1. 111 A lucid introduction in Bernard Salanié, The Economics of Contract: A Primer (1997).
2. 112 Sanford Grossman & Oliver D. Hart, The Costs and Benefits of Ownership: A Theory of Vertical and Lateral Integration, 94 Q.J.Econ. 691 (1986); Oliver D. Hart & John Moore, Property Rights and the Nature of the Firm, 98 J.Pol.Econ. 1119 (1990); Oliver Hart, Firms, Contracts, and Financial Structure (1995).
3. 113 R.H. Coase, The Nature of the Firm, 4 Economica 386 (1937).
4. 114 The same problem arises with an economic analysis that assumes weak or unenforceable property rights and asks what kinds of bargains will result. James J. Anton & Dennis A. Yao, Start-ups, Spin-offs, and Internal Projects, 11 J.L.& Econ.Org. 362 (1995). I will refer to this interesting article, but it cannot address the question of strong property vs. no property.
5. 115 Romer, supra n.15.
6. 116 Ariél Pakes & Shmuel Nitzan, Optimum Contracts for Research Personnel, Research Employment, and the Establishment of "Rival" Enterprises, 1 J.Lab.Econ. 345 (1983).
7. 117 For further exploration of this point from a tax point of view, see Bankman, supra n.58. Since most new businesses lose money; continuing businesses have gains against which to offset these losses; and new ventures do not, it seems irrational for anyone ever to set up a new business. It would seem that an existing business could always outbid the investors in the new business.
8. 118 Pakes & Nitzan, supra n.116, at 353.
9. 119 Pakes & Nitzan, supra n.116, at 361.
10. 120 Pakes & Nitzan, supra n.116, at .
11. 121 See generally David Card & Alan B. Krueger, Myth and Measurement: The New Economics of the Minimum Wage 152-77, 369-86 (1995).
12. 122 Pakes & Nitzan, supra n.116, at 347.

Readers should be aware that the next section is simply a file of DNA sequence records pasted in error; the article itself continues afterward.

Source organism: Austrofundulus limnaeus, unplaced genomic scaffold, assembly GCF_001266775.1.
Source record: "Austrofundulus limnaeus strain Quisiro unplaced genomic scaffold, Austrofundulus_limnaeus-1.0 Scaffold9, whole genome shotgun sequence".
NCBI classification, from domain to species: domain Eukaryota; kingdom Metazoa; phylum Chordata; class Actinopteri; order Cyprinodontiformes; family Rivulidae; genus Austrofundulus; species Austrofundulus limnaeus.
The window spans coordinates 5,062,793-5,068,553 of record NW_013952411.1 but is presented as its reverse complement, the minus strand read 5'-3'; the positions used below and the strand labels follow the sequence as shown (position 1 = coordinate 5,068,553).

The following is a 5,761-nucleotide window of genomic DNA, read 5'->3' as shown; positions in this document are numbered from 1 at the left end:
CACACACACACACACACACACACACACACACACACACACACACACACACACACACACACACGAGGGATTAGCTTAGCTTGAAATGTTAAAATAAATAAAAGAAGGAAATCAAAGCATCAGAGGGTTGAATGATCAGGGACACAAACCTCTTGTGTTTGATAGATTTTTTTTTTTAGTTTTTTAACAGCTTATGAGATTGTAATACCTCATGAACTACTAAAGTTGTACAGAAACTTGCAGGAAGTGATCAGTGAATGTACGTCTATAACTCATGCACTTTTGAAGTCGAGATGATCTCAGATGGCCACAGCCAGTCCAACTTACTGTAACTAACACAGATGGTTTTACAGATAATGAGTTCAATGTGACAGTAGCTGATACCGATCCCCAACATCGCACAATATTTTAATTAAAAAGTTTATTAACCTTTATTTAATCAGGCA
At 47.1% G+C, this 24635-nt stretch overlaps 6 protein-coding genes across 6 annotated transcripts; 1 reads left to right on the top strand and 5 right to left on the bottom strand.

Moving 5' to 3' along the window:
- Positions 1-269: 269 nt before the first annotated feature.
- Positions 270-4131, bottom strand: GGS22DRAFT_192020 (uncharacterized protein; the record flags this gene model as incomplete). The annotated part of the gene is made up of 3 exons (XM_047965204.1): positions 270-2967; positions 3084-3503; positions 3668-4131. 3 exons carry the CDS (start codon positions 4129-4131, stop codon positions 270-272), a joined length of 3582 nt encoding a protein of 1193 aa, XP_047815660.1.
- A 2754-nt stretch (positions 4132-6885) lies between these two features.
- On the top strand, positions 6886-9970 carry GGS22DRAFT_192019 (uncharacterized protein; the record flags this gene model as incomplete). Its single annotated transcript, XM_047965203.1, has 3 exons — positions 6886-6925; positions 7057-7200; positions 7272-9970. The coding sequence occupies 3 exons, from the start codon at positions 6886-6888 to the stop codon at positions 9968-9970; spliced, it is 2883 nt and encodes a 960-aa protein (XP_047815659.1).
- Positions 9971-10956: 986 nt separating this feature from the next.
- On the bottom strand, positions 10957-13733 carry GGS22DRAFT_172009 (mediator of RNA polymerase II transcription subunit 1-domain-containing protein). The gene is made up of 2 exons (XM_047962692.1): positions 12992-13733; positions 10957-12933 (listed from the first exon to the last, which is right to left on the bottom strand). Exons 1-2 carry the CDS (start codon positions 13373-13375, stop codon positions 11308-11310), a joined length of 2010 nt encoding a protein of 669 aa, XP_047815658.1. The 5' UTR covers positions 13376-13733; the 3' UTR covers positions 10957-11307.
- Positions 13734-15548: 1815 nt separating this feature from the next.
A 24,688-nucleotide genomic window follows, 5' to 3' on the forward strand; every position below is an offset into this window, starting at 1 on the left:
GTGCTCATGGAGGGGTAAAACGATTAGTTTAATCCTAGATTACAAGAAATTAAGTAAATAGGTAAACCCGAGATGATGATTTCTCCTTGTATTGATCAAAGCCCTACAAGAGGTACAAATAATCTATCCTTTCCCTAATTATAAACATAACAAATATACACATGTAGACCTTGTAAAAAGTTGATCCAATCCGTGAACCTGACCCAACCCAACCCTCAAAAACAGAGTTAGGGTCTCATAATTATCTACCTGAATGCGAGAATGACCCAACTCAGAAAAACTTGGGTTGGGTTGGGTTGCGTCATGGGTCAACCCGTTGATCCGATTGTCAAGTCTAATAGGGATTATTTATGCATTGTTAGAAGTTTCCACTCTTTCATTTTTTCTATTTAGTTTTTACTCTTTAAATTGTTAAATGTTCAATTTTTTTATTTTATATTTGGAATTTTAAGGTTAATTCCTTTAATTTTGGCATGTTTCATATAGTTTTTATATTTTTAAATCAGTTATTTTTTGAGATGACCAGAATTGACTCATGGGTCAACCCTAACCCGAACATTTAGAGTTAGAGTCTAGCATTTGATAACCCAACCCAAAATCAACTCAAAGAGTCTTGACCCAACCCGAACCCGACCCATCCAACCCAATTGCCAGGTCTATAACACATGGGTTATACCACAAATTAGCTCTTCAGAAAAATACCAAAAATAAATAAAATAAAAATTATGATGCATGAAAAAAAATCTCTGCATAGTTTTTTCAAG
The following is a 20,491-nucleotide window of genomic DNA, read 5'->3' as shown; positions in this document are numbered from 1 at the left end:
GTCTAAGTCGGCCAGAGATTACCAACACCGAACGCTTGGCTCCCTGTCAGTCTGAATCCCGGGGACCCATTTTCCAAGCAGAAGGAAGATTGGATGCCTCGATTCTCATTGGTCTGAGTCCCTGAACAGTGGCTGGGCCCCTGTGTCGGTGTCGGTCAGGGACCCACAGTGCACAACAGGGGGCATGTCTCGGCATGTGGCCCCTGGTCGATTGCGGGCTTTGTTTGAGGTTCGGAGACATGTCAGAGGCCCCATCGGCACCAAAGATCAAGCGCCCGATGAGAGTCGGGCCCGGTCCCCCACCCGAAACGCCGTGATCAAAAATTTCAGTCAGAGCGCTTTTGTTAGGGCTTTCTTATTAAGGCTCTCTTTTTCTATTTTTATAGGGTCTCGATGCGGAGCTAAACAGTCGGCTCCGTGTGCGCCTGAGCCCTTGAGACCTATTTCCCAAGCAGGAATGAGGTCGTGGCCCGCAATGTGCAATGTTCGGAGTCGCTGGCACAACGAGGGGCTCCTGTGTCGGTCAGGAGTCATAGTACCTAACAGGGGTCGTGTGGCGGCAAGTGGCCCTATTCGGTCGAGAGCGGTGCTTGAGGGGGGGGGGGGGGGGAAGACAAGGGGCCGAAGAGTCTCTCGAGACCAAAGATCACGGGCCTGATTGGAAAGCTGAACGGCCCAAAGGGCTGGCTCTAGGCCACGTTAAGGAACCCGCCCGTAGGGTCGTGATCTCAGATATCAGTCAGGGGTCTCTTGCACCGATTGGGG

13. 123 See generally Alan Hyde, In Defense of Employee Ownership, 67 Chi.-Kent L.Rev. 159 (1991).
14. 124 Boyle, supra n.14.
15. 125 Anton & Yao, supra n.114, make the same assumption, 11 J.L.& Econ.Org. at 369, analyzing the employee's choice whether or not to reveal a good idea to the employer.
16. 126 See Brown v. DSC Communications Corp., 1998 WL 2366 (Tex.App. 1998)(dismissing interlocutory appeal of injunction ordering a former employee to disclose algorithms, existing only in his own head, to his former employer). I will discuss this case further in section V.A.3., in connection with Robert Merges' recent work. In the mountain of press coverage of this case, see also John S. Pratt and Peter Dosik, Whose Idea Is It? Company Sues Ex-Employee, 20 Nat.L.J. (Oct. 20, 1997); Geanne Rosenberg, An Idea Not Yet Born, But a Custody Fight, N.Y. Times, Sep. 8, 1997, at D3, col.1.
17. 127 Philippe Aghion & Jean Tirole, The Management of Innovation, 109 Q.J. Econ. 1185 (1994).
18. 128 Aghion & Tirole, supra n.127, at 1190.
19. 129 Josh Lerner & Robert P. Merges, The Control of Strategic Alliances: An Empirical Analysis of Biotechnology Collaborations, presented to Columbia University Center for Law and Economic Studies, December 2, 1996. [now National Bureau of Economic Research Working Paper, July 1997].